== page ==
All 10,000 books sold in less than six months. McComas paid the bank back and found himself in the publishing business. Over the next five years, McComas and Tuohy wrote six hardcover books on the history of Lionel and how to collect Lionel trains. Since the McComas-Tuohy books, many more have been written on collecting trains, but those first TM books, reprinted three times, are still considered the definitive work on Lionel.
The books helped fuel the rapid growth of the train-collecting hobby. In the 80s and 90s, those kids from the 50s were reaching their peak-earning years and could now afford to buy all those trains they wished for as kids. The hobby grew to over 100,000 and the six-volume McComas-Tuohy set was a “must read” for collectors.
McComas and Tuohy next collaborated on Great Toy Train Layouts of America. Published in 1987, this hardcover book featured color pictures and stories about elaborate layouts around the country, including Frank Sinatra's. Sinatra was a toy train enthusiast and had been a TM customer for years.
One morning the phone rang in TM's office. McComas answered. "The voice said he was calling for Frank Sinatra," recalls McComas. "Sinatra was in town for a concert and wanted some information about a Lionel train. The caller said Sinatra would get on the line. Tuohy is a great Sinatra fan, so I put the guy on hold, and told Jim the phone was for him. Now Tuohy is a very charming guy but not early in the morning. 'Who is it?' grunted Tuohy. 'Frank Sinatra,' I said and handed him the phone. ‘Yeah, sure,’ said Tuohy. He grabbed the phone. ‘Tuohy,’ he snarled. When Tuohy heard Sinatra's unmistakable voice, you never saw anyone go from grumpy to charming so fast.”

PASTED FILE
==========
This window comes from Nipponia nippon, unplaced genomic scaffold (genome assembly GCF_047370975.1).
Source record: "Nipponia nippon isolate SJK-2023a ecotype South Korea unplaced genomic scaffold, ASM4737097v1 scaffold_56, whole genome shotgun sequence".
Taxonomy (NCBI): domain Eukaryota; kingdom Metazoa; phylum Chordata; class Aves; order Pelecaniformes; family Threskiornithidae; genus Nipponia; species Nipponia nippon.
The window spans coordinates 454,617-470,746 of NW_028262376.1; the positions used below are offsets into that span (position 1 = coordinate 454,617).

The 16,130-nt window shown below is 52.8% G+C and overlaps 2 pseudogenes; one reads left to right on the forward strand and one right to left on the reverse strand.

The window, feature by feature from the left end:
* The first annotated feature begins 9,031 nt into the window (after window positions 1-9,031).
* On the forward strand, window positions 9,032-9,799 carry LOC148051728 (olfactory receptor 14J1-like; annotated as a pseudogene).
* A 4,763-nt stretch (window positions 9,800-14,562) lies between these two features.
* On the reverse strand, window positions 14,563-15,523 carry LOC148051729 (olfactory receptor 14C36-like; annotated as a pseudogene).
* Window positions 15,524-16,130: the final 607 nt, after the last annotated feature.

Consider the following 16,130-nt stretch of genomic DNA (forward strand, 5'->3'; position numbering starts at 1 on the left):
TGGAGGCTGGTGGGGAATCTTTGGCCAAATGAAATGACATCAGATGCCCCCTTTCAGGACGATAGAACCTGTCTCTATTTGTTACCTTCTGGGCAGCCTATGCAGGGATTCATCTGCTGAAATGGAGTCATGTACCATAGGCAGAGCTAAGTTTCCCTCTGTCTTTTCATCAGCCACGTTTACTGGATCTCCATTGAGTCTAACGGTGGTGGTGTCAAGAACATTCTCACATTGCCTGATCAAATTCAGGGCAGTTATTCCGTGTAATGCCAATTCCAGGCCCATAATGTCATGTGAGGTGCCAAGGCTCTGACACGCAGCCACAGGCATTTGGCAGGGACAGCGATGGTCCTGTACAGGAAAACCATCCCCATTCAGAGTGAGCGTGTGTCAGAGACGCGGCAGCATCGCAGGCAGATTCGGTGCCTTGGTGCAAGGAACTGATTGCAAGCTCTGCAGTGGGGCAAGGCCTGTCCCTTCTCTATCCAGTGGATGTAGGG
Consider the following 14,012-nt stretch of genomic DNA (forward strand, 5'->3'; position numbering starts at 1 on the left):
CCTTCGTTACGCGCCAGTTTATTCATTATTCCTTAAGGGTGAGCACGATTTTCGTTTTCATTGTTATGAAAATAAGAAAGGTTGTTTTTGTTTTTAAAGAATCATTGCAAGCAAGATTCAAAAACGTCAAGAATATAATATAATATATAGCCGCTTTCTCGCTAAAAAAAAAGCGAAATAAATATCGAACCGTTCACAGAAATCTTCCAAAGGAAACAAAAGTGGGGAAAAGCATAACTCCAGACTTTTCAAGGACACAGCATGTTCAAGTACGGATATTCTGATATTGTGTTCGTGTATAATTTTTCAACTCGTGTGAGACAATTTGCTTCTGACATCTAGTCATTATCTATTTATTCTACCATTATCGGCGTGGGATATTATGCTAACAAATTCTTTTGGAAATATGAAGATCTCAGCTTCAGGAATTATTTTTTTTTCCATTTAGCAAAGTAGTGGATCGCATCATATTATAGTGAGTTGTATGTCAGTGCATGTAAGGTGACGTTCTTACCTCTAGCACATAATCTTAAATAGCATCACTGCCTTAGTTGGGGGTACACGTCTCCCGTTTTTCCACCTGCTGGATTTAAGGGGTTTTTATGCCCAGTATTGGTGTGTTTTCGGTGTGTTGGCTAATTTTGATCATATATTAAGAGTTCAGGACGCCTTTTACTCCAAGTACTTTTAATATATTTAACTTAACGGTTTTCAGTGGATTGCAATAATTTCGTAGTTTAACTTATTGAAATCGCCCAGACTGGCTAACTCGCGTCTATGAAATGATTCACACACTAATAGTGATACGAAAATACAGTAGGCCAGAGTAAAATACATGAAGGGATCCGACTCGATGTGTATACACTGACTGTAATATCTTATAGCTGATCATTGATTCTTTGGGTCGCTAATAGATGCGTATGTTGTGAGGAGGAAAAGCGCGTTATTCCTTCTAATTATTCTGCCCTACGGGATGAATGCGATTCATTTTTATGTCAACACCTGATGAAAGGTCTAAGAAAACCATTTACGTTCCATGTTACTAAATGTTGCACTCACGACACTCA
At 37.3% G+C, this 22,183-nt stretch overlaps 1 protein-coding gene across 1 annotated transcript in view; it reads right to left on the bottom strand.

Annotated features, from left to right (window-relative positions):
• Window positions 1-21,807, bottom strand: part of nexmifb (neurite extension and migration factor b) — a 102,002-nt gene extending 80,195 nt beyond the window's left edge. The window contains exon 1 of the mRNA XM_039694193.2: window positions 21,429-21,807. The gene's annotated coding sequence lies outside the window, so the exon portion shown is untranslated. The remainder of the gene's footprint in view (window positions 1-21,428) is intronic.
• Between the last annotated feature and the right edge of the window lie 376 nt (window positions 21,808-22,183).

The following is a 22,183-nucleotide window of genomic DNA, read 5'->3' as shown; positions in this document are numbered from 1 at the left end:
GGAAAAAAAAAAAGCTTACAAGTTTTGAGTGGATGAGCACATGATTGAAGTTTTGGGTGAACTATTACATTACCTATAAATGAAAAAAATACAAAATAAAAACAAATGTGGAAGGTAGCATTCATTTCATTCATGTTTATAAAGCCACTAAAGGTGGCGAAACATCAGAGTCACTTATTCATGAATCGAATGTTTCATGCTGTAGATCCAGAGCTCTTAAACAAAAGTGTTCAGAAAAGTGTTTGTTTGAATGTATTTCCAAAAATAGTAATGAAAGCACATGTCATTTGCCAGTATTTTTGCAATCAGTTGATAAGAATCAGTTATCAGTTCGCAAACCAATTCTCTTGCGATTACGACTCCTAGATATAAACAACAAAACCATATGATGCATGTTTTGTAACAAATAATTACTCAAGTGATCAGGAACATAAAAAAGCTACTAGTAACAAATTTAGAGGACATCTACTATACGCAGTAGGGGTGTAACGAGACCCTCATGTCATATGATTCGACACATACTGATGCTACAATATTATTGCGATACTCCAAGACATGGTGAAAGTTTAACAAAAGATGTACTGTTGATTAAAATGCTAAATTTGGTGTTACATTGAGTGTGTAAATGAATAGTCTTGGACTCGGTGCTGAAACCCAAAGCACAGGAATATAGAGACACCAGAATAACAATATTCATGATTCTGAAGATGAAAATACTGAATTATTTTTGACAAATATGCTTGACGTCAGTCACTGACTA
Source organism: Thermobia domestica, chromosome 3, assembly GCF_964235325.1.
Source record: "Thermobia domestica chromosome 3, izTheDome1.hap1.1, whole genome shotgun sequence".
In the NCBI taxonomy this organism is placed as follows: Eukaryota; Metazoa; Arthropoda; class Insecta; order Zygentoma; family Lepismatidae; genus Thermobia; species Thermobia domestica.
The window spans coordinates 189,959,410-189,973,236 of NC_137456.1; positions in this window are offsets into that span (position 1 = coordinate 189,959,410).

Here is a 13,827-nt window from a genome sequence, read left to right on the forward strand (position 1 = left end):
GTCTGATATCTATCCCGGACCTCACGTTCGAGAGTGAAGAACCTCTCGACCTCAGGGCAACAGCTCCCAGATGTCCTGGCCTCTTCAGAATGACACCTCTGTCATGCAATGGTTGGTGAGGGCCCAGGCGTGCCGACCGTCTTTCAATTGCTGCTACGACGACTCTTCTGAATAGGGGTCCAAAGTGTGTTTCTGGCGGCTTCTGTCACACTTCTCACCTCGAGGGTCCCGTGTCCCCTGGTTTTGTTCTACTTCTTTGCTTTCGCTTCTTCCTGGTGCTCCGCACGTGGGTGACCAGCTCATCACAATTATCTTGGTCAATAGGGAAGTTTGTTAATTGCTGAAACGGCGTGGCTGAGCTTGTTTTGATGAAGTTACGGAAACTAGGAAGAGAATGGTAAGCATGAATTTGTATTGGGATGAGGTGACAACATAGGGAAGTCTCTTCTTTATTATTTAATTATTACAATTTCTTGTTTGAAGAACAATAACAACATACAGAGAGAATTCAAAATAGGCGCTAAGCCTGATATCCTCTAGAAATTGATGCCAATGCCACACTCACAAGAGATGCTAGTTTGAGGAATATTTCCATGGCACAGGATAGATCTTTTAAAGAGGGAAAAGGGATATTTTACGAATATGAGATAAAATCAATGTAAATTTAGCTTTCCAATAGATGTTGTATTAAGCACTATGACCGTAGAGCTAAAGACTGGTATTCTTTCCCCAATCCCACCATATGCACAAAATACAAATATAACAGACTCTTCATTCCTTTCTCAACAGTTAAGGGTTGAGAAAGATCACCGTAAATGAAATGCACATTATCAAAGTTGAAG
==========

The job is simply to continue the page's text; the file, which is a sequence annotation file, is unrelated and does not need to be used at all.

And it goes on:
In the late eighties, the emergence of special interest video prompted McComas to return to his filmmaking roots. The Great Layout book eventually became a six-part video series. Part 1 was chosen by People Magazine as one of the ten best videos of 1989. This was the first of many awards TM would win.